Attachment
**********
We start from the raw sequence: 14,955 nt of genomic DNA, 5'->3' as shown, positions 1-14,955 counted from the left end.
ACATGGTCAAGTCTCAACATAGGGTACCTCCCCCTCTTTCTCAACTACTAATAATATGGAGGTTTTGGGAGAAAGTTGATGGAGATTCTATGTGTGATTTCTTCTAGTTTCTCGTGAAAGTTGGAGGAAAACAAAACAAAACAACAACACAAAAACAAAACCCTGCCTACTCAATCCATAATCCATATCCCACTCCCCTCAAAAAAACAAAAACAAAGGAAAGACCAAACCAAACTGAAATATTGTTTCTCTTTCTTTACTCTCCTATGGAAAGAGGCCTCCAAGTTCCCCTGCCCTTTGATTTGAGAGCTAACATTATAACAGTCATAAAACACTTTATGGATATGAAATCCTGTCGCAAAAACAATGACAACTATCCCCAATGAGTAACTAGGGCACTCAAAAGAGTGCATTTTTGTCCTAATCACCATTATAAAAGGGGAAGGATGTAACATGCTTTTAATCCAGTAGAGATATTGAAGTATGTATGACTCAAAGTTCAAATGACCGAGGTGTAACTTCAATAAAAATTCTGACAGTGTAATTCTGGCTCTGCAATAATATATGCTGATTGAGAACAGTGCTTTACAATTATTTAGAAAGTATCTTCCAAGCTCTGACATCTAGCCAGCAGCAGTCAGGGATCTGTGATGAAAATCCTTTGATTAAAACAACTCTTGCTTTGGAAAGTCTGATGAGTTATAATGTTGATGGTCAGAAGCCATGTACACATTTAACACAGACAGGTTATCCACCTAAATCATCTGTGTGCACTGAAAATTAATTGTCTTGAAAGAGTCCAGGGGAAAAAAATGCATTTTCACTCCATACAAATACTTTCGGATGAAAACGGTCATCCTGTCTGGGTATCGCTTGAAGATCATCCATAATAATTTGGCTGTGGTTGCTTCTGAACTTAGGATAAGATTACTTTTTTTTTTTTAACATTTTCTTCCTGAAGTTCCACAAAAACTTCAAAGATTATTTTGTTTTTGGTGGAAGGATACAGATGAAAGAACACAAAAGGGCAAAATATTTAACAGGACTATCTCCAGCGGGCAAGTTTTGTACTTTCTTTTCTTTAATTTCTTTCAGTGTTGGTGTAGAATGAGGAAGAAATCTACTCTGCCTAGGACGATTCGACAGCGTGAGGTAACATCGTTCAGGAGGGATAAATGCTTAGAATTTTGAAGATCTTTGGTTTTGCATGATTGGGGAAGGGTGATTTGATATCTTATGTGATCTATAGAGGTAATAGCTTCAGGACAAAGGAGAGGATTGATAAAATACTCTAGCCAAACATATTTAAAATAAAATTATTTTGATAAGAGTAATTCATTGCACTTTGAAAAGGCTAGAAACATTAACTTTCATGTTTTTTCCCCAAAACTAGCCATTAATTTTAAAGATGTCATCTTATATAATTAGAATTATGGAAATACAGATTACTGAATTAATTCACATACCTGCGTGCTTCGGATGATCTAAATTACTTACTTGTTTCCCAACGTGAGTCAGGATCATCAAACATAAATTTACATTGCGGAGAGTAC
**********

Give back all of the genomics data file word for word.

We start from the raw sequence: 14,955 nt of genomic DNA, 5'->3' as shown, positions 1-14,955 counted from the left end.
ACATGGTCAAGTCTCAACATAGGGTACCTCCCCCTCTTTCTCAACTACTAATAATATGGAGGTTTTGGGAGAAAGTTGATGGAGATTCTATGTGTGATTTCTTCTAGTTTCTCGTGAAAGTTGGAGGAAAACAAAACAAAACAACAACACAAAAACAAAACCCTGCCTACTCAATCCATAATCCATATCCCACTCCCCTCAAAAAAACAAAAACAAAGGAAAGACCAAACCAAACTGAAATATTGTTTCTCTTTCTTTACTCTCCTATGGAAAGAGGCCTCCAAGTTCCCCTGCCCTTTGATTTGAGAGCTAACATTATAACAGTCATAAAACACTTTATGGATATGAAATCCTGTCGCAAAAACAATGACAACTATCCCCAATGAGTAACTAGGGCACTCAAAAGAGTGCATTTTTGTCCTAATCACCATTATAAAAGGGGAAGGATGTAACATGCTTTTAATCCAGTAGAGATATTGAAGTATGTATGACTCAAAGTTCAAATGACCGAGGTGTAACTTCAATAAAAATTCTGACAGTGTAATTCTGGCTCTGCAATAATATATGCTGATTGAGAACAGTGCTTTACAATTATTTAGAAAGTATCTTCCAAGCTCTGACATCTAGCCAGCAGCAGTCAGGGATCTGTGATGAAAATCCTTTGATTAAAACAACTCTTGCTTTGGAAAGTCTGATGAGTTATAATGTTGATGGTCAGAAGCCATGTACACATTTAACACAGACAGGTTATCCACCTAAATCATCTGTGTGCACTGAAAATTAATTGTCTTGAAAGAGTCCAGGGGAAAAAAATGCATTTTCACTCCATACAAATACTTTCGGATGAAAACGGTCATCCTGTCTGGGTATCGCTTGAAGATCATCCATAATAATTTGGCTGTGGTTGCTTCTGAACTTAGGATAAGATTACTTTTTTTTTTTTAACATTTTCTTCCTGAAGTTCCACAAAAACTTCAAAGATTATTTTGTTTTTGGTGGAAGGATACAGATGAAAGAACACAAAAGGGCAAAATATTTAACAGGACTATCTCCAGCGGGCAAGTTTTGTACTTTCTTTTCTTTAATTTCTTTCAGTGTTGGTGTAGAATGAGGAAGAAATCTACTCTGCCTAGGACGATTCGACAGCGTGAGGTAACATCGTTCAGGAGGGATAAATGCTTAGAATTTTGAAGATCTTTGGTTTTGCATGATTGGGGAAGGGTGATTTGATATCTTATGTGATCTATAGAGGTAATAGCTTCAGGACAAAGGAGAGGATTGATAAAATACTCTAGCCAAACATATTTAAAATAAAATTATTTTGATAAGAGTAATTCATTGCACTTTGAAAAGGCTAGAAACATTAACTTTCATGTTTTTTCCCCAAAACTAGCCATTAATTTTAAAGATGTCATCTTATATAATTAGAATTATGGAAATACAGATTACTGAATTAATTCACATACCTGCGTGCTTCGGATGATCTAAATTACTTACTTGTTTCCCAACGTGAGTCAGGATCATCAAACATAAATTTACATTGCGGAGAGTAC